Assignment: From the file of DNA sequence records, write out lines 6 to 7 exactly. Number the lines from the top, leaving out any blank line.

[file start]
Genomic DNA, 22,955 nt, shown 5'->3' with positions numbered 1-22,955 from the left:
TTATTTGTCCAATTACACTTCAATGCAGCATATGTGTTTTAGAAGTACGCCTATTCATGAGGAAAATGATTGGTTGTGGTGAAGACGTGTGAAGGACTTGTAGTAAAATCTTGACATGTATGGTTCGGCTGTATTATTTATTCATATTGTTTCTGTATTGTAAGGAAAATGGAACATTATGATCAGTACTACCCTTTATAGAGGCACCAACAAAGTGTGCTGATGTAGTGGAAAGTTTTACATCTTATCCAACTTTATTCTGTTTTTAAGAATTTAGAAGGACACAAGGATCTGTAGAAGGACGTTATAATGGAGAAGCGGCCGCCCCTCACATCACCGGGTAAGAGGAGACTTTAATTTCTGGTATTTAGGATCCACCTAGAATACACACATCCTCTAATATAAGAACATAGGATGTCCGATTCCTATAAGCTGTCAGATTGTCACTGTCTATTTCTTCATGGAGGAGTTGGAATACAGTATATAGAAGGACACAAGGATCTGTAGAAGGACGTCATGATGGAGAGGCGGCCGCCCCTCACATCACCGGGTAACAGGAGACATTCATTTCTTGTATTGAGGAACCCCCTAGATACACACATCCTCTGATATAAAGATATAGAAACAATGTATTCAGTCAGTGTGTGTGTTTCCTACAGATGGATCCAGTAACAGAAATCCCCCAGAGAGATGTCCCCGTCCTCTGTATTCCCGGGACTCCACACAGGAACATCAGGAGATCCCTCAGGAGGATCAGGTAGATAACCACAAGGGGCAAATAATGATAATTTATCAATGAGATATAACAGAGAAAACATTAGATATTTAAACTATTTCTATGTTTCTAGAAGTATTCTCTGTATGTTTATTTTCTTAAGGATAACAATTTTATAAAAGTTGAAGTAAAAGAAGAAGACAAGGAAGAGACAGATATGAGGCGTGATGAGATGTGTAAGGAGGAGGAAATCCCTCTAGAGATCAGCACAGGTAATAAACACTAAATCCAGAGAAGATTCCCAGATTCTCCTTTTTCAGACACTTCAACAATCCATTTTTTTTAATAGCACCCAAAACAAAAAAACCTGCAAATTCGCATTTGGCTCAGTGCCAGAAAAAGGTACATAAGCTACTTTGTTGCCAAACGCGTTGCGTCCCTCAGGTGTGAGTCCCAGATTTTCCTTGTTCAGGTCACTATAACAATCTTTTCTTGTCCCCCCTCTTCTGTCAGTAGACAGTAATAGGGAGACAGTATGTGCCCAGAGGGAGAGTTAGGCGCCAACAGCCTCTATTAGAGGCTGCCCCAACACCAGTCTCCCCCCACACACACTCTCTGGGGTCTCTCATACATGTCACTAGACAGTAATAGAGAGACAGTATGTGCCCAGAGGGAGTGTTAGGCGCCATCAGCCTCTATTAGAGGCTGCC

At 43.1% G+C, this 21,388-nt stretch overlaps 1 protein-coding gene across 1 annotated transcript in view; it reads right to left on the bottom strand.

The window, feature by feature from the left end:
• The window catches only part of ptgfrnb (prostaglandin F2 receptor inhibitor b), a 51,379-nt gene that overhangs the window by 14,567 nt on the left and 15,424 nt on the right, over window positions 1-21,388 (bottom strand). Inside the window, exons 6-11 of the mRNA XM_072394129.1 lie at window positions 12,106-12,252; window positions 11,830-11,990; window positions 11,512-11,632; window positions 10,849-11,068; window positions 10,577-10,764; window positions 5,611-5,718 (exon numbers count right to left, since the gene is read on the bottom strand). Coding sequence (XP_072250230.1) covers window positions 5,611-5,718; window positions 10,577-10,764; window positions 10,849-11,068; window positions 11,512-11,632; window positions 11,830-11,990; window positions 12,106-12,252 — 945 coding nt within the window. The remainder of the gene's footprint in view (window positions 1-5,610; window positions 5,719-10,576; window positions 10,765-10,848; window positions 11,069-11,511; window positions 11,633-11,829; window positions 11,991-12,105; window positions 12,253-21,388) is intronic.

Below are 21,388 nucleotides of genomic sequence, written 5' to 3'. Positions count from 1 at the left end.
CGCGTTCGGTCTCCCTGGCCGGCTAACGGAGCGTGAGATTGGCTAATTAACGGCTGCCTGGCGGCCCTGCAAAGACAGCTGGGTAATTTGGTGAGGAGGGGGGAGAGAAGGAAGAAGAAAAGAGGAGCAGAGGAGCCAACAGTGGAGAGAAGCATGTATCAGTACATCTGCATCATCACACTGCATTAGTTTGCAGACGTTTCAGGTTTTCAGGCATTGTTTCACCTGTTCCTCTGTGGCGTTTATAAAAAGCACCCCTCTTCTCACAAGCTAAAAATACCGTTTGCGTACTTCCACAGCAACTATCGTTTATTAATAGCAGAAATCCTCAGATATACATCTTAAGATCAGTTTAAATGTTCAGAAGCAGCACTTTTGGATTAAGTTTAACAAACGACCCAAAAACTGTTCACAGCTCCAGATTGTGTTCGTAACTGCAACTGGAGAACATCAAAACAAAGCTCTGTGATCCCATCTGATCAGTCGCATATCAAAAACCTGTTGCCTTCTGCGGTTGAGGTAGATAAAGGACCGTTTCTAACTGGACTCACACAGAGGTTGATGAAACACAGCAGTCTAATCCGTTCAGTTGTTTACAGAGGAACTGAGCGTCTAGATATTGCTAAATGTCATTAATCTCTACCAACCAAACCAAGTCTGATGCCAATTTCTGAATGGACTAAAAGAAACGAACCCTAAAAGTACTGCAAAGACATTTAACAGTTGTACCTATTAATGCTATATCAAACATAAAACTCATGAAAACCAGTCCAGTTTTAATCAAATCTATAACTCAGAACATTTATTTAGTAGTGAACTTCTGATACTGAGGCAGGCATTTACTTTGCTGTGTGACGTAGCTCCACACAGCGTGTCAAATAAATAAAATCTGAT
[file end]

Below are 21,388 nucleotides of genomic sequence, written 5' to 3'. Positions count from 1 at the left end.
CGCGTTCGGTCTCCCTGGCCGGCTAACGGAGCGTGAGATTGGCTAATTAACGGCTGCCTGGCGGCCCTGCAAAGACAGCTGGGTAATTTGGTGAGGAGGGGGGAGAGAAGGAAGAAGAAAAGAGGAGCAGAGGAGCCAACAGTGGAGAGAAGCATGTATCAGTACATCTGCATCATCACACTGCATTAGTTTGCAGACGTTTCAGGTTTTCAGGCATTGTTTCACCTGTTCCTCTGTGGCGTTTATAAAAAGCACCCCTCTTCTCACAAGCTAAAAATACCGTTTGCGTACTTCCACAGCAACTATCGTTTATTAATAGCAGAAATCCTCAGATATACATCTTAAGATCAGTTTAAATGTTCAGAAGCAGCACTTTTGGATTAAGTTTAACAAACGACCCAAAAACTGTTCACAGCTCCAGATTGTGTTCGTAACTGCAACTGGAGAACATCAAAACAAAGCTCTGTGATCCCATCTGATCAGTCGCATATCAAAAACCTGTTGCCTTCTGCGGTTGAGGTAGATAAAGGACCGTTTCTAACTGGACTCACACAGAGGTTGATGAAACACAGCAGTCTAATCCGTTCAGTTGTTTACAGAGGAACTGAGCGTCTAGATATTGCTAAATGTCATTAATCTCTACCAACCAAACCAAGTCTGATGCCAATTTCTGAATGGACTAAAAGAAACGAACCCTAAAAGTACTGCAAAGACATTTAACAGTTGTACCTATTAATGCTATATCAAACATAAAACTCATGAAAACCAGTCCAGTTTTAATCAAATCTATAACTCAGAACATTTATTTAGTAGTGAACTTCTGATACTGAGGCAGGCATTTACTTTGCTGTGTGACGTAGCTCCACACAGCGTGTCAAATAAATAAAATCTGAT